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Publication numberUS3824512 A
Publication typeGrant
Publication dateJul 16, 1974
Filing dateNov 14, 1973
Priority dateNov 14, 1973
Publication numberUS 3824512 A, US 3824512A, US-A-3824512, US3824512 A, US3824512A
InventorsGlass F
Original AssigneeAtomic Energy Commission
Export CitationBiBTeX, EndNote, RefMan
External Links: USPTO, USPTO Assignment, Espacenet
Magnetic self-latching pressure switch
US 3824512 A
Abstract
A pressure-operated switch is provided that will maintain closure indefinitely until it is reset electrically. A permanent magnet is positioned close to a reed relay switch in response to a shock wave and the magnet acting in conjunction with two pole pieces effects the closing of the switch which then remains closed even when the shock wave no longer exists. The switch may then be reset to an open position by means of an electrical coil encompassing the reed switch.
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Description  (OCR text may contain errors)

United States Patent [191 Glass [111 3,824,512 [451 July 16, 1974 MAGNETIC SELF-LATCHING PRESSURE SWITCH Inventor: Floyd M. Glass, Oak Ridge, Tenn.

The United States of America as represented by the United States Atomic Energy Commission, Washington, DC.

Filed: Nov. 14, 1973 App]. No.: 415,912

Assignee:

US. Cl. 335/205, 200/83 L, 335/153 Int. Cl. .Q H0lh 35/32 Field of Search 335/ 153, 205-207;

References Cited UNITED STATES PATENTS Mathisen 200/83 L 3,349,203 l0/l967 Wolford ..335/205X Primary Examiner-R. N. Envall Attorney, Agent, or Firm-John A. Horan; David S. Zachry; Louis M. Deckelmann [5 7] ABSTRACT A pressure-operated switch is provided that will maintain closure indefinitely until it is reset electrically. A permanent magnet is positioned close to a reed relay switch in response to a shock wave and the magnet acting in conjunction with two pole pieces effects the closing of the switch which then remains closed even when the shock wave no longer exists. The switch may then be reset to an open position by means of an electrical coil encompassing the reed switch.

3 Claims, 2 Drawing Figures 1 MAGNETIC SELF-LATCHING PRESSURE SWITCH BACKGROUND OF THE INVENTION This invention was made in the course of, or under, a contract with the United States Atomic Energy Commission, and a contract with the Defense Civil Preparedness Agency.

An engineering feasibility study on automated attack-effects information systems was recently prepared at the Oak Ridge National Laboratory for the Defense Civil Preparedness Agency. In this study, a pressure switch responsive to an overpressure condution due to a shock wave was desired that would respond positively (switch closed) when interrogated, regardless of whether or not the overpressure was still present, and that could be remotely resettable to a switch open position after being interrogated.

It is not common in the prior art to utilize a reed relay that is actuated to a switch closing position by a shock wave, and remains closed after the shock wave passes. Thus, there exists a need for a pressure-operated switch that when closed in response to an overpressure will remain closed even when the pressure condition no longer exists, and that can be remotely reset. The present invention was conceived to meet this need in a manner to be described hereinbelow.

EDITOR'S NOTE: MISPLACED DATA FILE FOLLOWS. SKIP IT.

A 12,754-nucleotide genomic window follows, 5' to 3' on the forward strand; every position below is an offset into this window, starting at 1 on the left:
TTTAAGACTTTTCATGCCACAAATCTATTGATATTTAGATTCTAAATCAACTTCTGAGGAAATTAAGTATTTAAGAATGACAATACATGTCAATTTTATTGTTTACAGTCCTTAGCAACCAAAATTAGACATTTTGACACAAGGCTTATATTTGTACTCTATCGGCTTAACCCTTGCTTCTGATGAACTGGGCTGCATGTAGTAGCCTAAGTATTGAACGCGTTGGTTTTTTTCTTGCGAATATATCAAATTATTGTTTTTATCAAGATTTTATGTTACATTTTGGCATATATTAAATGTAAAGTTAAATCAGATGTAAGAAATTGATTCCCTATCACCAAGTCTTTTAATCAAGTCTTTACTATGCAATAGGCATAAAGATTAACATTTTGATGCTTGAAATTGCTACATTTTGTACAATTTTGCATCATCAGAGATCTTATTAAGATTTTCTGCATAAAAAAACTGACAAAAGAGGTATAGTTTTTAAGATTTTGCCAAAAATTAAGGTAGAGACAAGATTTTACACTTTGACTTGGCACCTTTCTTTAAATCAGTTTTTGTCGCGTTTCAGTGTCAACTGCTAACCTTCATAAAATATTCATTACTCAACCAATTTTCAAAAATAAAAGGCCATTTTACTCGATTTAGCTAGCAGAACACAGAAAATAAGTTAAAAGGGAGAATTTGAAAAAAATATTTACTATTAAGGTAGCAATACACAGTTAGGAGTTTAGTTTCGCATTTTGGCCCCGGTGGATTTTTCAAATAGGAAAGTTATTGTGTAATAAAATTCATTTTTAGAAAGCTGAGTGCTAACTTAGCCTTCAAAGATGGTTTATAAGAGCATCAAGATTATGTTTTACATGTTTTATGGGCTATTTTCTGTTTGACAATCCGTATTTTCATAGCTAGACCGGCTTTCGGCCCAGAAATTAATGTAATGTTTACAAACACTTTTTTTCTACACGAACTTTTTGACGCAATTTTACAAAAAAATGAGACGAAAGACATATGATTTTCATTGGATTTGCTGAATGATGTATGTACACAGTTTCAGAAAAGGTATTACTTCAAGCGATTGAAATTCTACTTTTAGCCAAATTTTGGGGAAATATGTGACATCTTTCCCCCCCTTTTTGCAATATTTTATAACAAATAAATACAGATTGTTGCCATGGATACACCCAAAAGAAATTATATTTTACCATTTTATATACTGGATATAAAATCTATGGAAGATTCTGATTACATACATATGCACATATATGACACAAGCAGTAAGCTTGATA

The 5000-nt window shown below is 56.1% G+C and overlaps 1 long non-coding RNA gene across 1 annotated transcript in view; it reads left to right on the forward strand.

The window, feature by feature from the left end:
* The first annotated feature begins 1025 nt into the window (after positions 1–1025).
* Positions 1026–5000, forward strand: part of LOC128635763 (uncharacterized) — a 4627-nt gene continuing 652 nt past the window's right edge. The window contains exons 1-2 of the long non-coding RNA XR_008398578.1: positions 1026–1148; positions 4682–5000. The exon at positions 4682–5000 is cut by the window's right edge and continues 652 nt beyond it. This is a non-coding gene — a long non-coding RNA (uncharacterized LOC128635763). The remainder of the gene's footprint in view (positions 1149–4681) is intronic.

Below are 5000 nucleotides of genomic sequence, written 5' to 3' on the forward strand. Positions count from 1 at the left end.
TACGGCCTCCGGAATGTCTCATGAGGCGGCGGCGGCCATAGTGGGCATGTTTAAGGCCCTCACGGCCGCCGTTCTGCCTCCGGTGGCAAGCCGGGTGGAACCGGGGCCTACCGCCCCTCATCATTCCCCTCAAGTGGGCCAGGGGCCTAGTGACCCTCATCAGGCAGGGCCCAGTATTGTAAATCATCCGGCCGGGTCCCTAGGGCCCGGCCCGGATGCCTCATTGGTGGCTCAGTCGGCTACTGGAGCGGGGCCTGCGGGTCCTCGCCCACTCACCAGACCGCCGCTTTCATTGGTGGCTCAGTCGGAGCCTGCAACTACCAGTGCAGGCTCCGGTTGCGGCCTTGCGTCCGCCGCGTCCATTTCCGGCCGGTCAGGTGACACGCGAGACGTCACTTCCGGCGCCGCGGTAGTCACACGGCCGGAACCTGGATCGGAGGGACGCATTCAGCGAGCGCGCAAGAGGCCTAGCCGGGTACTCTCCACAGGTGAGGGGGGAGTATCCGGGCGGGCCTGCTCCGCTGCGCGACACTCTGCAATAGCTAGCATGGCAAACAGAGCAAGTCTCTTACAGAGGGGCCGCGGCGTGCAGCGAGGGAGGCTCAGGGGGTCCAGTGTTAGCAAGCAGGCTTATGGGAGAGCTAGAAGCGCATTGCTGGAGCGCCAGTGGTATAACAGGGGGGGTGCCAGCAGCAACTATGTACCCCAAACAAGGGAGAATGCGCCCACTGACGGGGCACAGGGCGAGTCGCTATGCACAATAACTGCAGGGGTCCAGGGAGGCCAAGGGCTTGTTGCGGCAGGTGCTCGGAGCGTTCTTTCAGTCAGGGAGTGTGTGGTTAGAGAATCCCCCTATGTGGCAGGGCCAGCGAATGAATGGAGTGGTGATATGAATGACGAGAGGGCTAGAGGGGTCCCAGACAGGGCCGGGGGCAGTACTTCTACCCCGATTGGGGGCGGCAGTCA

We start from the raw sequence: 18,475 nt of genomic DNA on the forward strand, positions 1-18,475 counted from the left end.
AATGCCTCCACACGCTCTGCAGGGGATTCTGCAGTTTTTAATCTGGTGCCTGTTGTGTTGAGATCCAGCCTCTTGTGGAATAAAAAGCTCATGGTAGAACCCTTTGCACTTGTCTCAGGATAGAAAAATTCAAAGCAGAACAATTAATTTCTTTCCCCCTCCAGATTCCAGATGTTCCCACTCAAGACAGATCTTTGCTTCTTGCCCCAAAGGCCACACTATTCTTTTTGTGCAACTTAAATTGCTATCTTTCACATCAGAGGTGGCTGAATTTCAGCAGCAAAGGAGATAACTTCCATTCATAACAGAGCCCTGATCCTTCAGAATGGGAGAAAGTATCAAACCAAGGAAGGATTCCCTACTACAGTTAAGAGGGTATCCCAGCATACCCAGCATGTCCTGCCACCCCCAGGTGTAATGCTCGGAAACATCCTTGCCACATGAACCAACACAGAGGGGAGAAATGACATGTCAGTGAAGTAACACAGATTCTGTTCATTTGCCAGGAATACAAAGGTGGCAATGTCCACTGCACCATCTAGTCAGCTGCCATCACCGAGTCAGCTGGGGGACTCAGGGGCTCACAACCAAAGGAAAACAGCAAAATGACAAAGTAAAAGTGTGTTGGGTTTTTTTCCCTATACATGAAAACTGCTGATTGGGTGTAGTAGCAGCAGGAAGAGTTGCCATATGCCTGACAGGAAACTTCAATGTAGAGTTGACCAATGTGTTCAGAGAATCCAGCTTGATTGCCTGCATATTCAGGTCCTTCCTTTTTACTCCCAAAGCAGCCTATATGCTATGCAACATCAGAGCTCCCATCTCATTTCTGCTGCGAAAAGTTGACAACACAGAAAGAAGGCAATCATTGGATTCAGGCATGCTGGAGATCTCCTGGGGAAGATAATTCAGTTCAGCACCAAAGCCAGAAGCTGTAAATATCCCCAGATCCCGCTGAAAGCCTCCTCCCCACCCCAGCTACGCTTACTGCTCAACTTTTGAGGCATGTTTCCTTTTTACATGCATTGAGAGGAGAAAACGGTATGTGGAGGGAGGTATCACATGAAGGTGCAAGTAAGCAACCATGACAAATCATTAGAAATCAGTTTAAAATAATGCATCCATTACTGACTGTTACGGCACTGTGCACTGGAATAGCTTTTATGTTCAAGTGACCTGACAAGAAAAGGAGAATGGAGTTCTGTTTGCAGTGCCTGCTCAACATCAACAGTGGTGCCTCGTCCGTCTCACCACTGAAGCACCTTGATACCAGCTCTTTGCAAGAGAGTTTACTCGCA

SUMMARY OF THE INVENTION It is the object of the present invention to provide a magnetic self-latching pressure switch that will maintain closure indefinitely until it is reset electrically.

The above object has been accomplished in the present invention by providing a reed relay switch enclosed within a housing provided with a base, a nonmagnetic bellows attached to the base and forming the side walls of the housing, and a nonmagnetic diaphragm cover affixed to the top of the bellows. A small permanent magnet is attached to the inner side of the diaphragm cover, and two low retentivity pole pieces are attached to opposite wire leads from the reed relay switch and are located a small distance from the magnet. When the magnet is moved closer to the pole pieces in response to an overpressure force on the diaphragm cover, the resulting magnetic forces inducedin the pole pieces effect a closing of the reed switch. Once closed, there is sufficient magnetic flux in the pole pieces to maintain closure of the switch even after the passing of the overpressure force and the return of the magnet to its former position. When it is desired to reset the switch, this may be accomplished by means of a simple electrical coil encompassing the reed switch which coil may be energized from a remote location if such is desired.

BRIEF DESCRIPTION OF THE DRAWING FIG. 1 is a top view, partially cut away, of the pressure switch of the present invention.

FIG. 2 is a partial cross-sectional side view of the switch of FIG. 1.

DESCRIPTION OF THE PREFERRED EMBODIMENT 2. The reed switch 19 is not shown in FIG. 2 for the sake of clarity. The switching contacts of the reed switch 19 are connected to respective leads 17 and 18. A small permenent magnet 23 is attached to the inner side of the diaphragm cover 15 and two low retentivity (soft iron) L-shaped pole pieces 21 and 22 are attached, respectively, to the wire leads l7 and I8 and are locateda small (calibrated) distance from the magnet 23 in the manner shown. The pole pieces 21 and 22 are supported, respectively, by posts 26 and 26 mounted on the base 24.